CW 5 Mile 0 to Monarch Pass
Though the rain stops in the night (and we are not swept away in a flash flood), we wake to incredible dampness in the narrow canyon too close to the river. And there’s only more dampness to confront: damp clothes, wet packs, soaked shoes. I put this off, if only temporarily, cooking hot soup for breakfast from the comfort of my relatively dry sleeping bag.
It’s only 11 miles to town and the promise of showers and laundry and dry everything. But of course the divide stands in between and here I am all soggy at the bottom. So on go the cold, wet clothes and soggy shoes, which warm up somewhat as I climb the steep hill, past lakes (Lakes!) until I am again walking right on the continental divide following a pleasantly crooked path past old looking stone cairns covered in lichens.
Much of the way down is a ridge walk. Which is pretty much my favorite, views on both sides, until the trail deposits me on the dirt roads of an off season ski resort. The roads are a maze and there are no signs. I tried up a steep, steep road, double checking my phone all the way only to get to the top and find out I was walking up a black diamond run.
I drain my phone batteries using GPS to navigate, wondering what happened to Steph who was right behind me until she isn’t. I later learn that she did some steep bonus miles, lost at the ski resort (her phone GPS hasn’t been working).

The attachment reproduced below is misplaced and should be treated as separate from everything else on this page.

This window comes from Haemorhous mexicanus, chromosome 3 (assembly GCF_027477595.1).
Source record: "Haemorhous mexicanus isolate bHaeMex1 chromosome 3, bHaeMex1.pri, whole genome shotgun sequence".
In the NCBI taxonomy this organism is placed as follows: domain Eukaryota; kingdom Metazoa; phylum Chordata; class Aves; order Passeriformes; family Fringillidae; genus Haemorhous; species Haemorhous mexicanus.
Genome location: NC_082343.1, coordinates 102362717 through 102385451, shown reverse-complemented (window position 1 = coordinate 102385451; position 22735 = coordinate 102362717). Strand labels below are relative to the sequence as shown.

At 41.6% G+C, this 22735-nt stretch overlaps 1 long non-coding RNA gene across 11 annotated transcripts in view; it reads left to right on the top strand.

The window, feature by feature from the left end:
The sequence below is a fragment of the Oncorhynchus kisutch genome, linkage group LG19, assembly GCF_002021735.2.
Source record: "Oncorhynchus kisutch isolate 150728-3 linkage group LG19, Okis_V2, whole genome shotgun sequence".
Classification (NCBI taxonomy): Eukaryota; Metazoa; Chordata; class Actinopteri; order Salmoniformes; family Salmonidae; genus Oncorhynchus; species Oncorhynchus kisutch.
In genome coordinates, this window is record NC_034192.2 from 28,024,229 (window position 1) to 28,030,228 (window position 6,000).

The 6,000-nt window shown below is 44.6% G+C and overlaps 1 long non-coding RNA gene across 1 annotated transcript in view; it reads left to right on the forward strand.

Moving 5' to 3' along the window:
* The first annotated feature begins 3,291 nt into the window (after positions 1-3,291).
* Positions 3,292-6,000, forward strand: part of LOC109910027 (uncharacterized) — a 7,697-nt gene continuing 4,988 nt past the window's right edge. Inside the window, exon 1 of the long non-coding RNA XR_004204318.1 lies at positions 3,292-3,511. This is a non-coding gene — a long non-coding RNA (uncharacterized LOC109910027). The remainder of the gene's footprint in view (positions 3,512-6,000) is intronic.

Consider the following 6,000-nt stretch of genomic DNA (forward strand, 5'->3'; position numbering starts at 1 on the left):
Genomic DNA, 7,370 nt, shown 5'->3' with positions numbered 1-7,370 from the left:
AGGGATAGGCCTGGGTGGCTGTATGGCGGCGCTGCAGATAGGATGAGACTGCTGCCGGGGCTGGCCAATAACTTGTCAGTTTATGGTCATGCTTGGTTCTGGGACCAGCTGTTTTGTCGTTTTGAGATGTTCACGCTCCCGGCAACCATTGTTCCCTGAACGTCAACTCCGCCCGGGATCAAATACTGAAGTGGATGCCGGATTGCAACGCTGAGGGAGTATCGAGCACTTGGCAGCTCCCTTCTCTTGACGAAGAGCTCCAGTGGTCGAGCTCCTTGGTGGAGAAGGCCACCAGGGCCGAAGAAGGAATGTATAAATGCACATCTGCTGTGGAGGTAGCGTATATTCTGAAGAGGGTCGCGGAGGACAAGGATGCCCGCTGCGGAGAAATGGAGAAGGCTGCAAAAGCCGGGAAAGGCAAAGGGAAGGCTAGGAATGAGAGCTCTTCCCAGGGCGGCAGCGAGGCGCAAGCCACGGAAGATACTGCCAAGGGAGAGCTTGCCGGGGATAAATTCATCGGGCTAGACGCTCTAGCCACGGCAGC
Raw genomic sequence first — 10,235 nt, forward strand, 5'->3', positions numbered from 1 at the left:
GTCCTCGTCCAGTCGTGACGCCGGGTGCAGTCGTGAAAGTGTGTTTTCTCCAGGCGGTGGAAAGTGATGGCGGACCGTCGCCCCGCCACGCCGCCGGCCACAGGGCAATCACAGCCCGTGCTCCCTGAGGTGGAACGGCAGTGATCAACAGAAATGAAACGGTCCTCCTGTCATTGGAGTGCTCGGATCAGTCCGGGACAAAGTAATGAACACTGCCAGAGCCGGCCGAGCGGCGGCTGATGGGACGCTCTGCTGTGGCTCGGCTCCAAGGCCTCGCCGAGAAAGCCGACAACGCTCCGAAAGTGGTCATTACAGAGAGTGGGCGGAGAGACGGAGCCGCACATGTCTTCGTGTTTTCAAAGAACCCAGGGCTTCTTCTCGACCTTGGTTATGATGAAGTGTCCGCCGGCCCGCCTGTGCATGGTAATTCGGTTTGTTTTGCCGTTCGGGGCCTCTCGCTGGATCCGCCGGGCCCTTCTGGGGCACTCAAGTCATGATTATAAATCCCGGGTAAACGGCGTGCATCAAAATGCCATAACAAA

On and on, the trail seems to go, winding full circles around unnecessary mountains. I hike to see amazing views, but sometimes nothing is more amazing than rounding the bend to see a giant parking lot and a weathered mid century modern rest stop- gift shop.Inside, near dusty taxidermy porcupines, stone arrowheads and other curiosities, there’s a hiker box tucked in a corner. A giant air freshener has been strategically placed, synthetic floral aromas doing serious competition with hiker stench.
We score a ride to town with the second person we acost, a father from Leadville out mountain biking with his young sons. He deposits us near the hostel in Salida (though it is out of his way – thank you again!), which is rumored to be hiker friendly. But the big NO glows orange on the vacancy sign. Out faces droop in such sadness, but we go in anyway to see if they have space for tomorrow.
But they are so hiker friendly we can sleep on the floor for cheap and there’s bunk space for tomorrow. So much happiness. And Glimmer and Arcade are here!
We don crazy town outfits from the loaner clothes pile and hit up the grocery store. Finally, two weeks later, we make the eggs and veggies we dreamed up way back on day one.